Washington: A top American general has raised the prospect of sending combat troops to fight against the Islamic State, a week after US President Barack Obama vowed not to get "dragged into another ground war" in Iraq.
"If we reach the point where I believe our advisers should accompany Iraq troops on attacks against specific ISIL (or ISIS) targets, I'll recommend that to the President," General Martin Dempsey, Chairman of the Joint Chiefs of Staff, told lawmakers during a Congressional hearing.
Obama and the entire administration has so far maintained that there would be no troops on ground to fight against the terrorist outfit that has gained control over a large part of Iraq and Syria and threatened regional peace.
During the Congressional hearing, Dempsey revealed that at least on one occasion, the Pentagon had sought permission from the President to deploy a small team of US advisors into battle with Iraqi troops, which has been denied.
"But he (President) has told me as well to come back to him on a case-by-case basis," Dempsey said.
Later in the evening, a spokesperson of General Dempsey said that he has full faith in Obama's policy and denied that in his testimony the Chairman spoke otherwise.
"Chairman of the Joint Chiefs of Staff Gen. Martin E. Dempsey, as he said in testimony today, believes the current strategy to counter ISIL is appropriate," said Col Ed Thomas, Chairman's spokesman.
"While we have advisors on the ground in Iraq today, the Chairman doesn't believe there is a military requirement for our advisors to accompany Iraqi forces into combat and provided the operations around Mosul Dam as a successful model," Thomas said.
"As he said in testimony, 'If we reach the point where I believe our advisors should accompany Iraqi troops on attacks against specific ISIL targets, I will recommend that to the President.' The example the Chairman gave was Joint Terminal Air Controllers calling in airstrikes," he noted.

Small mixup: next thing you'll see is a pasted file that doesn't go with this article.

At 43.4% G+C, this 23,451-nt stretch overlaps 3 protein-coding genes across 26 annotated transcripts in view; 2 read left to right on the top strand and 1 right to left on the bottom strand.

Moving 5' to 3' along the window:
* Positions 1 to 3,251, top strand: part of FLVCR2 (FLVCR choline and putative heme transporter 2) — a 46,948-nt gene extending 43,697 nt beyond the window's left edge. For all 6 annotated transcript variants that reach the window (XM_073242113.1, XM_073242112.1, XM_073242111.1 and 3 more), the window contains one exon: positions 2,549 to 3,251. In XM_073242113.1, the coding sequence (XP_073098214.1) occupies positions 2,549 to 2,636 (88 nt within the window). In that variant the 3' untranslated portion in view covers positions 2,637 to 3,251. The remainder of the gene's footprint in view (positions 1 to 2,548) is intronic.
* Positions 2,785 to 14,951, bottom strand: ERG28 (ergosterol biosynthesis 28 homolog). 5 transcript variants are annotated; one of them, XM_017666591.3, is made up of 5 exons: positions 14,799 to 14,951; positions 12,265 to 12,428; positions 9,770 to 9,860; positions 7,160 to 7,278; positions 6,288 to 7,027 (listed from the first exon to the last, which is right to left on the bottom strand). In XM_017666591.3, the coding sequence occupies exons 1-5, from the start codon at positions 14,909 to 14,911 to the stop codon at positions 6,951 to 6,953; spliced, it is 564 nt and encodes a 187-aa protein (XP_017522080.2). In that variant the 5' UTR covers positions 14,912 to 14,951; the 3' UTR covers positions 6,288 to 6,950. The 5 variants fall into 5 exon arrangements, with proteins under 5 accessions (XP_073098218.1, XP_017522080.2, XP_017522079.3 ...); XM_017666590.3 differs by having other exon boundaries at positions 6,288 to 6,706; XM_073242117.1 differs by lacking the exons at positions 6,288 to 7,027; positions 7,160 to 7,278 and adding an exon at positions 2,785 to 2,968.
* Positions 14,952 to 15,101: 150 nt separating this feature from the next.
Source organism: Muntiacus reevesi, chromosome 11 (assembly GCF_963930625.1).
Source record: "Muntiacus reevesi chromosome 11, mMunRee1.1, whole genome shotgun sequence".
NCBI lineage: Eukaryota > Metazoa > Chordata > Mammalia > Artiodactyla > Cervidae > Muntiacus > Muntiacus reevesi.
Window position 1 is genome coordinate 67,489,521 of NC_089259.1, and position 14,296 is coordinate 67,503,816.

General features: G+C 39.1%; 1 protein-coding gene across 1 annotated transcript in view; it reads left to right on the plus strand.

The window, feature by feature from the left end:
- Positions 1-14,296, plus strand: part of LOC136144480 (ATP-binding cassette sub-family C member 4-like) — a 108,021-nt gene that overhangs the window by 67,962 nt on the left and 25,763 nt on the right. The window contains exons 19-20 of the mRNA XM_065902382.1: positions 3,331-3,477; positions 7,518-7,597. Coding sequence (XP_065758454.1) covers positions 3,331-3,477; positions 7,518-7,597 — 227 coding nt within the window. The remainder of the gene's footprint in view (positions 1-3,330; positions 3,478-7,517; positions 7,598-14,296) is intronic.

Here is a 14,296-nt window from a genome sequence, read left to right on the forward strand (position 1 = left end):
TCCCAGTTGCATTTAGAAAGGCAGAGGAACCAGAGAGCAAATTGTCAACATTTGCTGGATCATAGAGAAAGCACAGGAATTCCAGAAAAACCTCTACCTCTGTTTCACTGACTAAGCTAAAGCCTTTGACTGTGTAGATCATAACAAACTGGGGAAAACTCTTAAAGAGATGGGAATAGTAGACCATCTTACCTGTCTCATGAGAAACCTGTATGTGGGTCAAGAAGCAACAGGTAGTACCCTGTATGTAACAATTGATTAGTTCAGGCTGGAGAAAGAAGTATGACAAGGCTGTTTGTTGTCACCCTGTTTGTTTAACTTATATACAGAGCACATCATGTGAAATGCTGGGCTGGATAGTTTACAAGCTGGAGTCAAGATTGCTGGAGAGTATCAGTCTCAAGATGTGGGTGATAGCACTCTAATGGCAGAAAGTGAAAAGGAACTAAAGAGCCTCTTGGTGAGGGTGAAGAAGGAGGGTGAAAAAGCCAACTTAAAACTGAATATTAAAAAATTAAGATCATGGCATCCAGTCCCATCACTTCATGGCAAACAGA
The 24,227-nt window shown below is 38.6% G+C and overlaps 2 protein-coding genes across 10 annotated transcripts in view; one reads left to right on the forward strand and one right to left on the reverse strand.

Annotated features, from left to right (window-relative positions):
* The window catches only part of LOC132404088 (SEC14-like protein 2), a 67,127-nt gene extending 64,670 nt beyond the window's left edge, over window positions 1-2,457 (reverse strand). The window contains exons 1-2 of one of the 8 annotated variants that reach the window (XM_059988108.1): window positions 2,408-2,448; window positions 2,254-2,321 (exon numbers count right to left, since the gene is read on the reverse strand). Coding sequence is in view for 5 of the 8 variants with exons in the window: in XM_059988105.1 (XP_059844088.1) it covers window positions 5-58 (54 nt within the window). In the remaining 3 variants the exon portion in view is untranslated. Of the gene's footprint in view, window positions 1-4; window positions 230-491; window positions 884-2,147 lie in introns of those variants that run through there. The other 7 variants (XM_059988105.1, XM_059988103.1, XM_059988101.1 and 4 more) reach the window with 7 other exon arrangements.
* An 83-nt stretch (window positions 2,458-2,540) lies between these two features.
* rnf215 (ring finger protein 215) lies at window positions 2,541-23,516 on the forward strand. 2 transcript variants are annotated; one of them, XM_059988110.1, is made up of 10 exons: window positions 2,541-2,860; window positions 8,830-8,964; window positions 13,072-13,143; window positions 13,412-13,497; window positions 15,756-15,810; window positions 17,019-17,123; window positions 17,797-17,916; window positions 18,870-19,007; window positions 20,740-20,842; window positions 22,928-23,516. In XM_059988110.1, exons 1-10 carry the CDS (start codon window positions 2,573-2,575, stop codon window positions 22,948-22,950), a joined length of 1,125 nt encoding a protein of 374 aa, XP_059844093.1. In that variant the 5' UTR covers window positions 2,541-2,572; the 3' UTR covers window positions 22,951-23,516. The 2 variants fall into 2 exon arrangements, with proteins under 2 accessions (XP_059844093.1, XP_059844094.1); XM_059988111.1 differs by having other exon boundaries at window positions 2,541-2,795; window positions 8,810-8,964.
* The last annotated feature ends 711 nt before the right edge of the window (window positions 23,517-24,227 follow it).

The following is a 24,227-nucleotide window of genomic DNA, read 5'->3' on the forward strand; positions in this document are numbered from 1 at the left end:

"The context of this discussion was focused on how our forces best and most appropriately advise the Iraqis and was not a broader discussion of employing US ground combat units in Iraq," Thomas clarified.
During his testimony, Defense Secretary Chuck Hagel told lawmakers that ISIS poses a real threat to all countries in the Middle East, European allies and to America.
"In the last few months, the world has seen ISIL's barbarity up close as its fighters advanced across western and northern Iraq and slaughtered thousands of innocent civilians, including Sunni and Shia Muslims and Kurdish Iraqis and religious minorities," he said.
"Although the intelligence community has not yet detected specific plotting against the US homeland, ISIL has global aspirations. And as President Obama has made clear, ISIL's leaders have threatened America and our allies. If left unchecked, ISIL will directly threaten our homeland and our allies," Hagel said.
"While ISIL clearly poses an immediate threat to American citizens in Iraq and our interests in the Middle East, we also know that thousands of foreign fighters, including Europeans and more than 100 Americans have traveled to Syria," he said.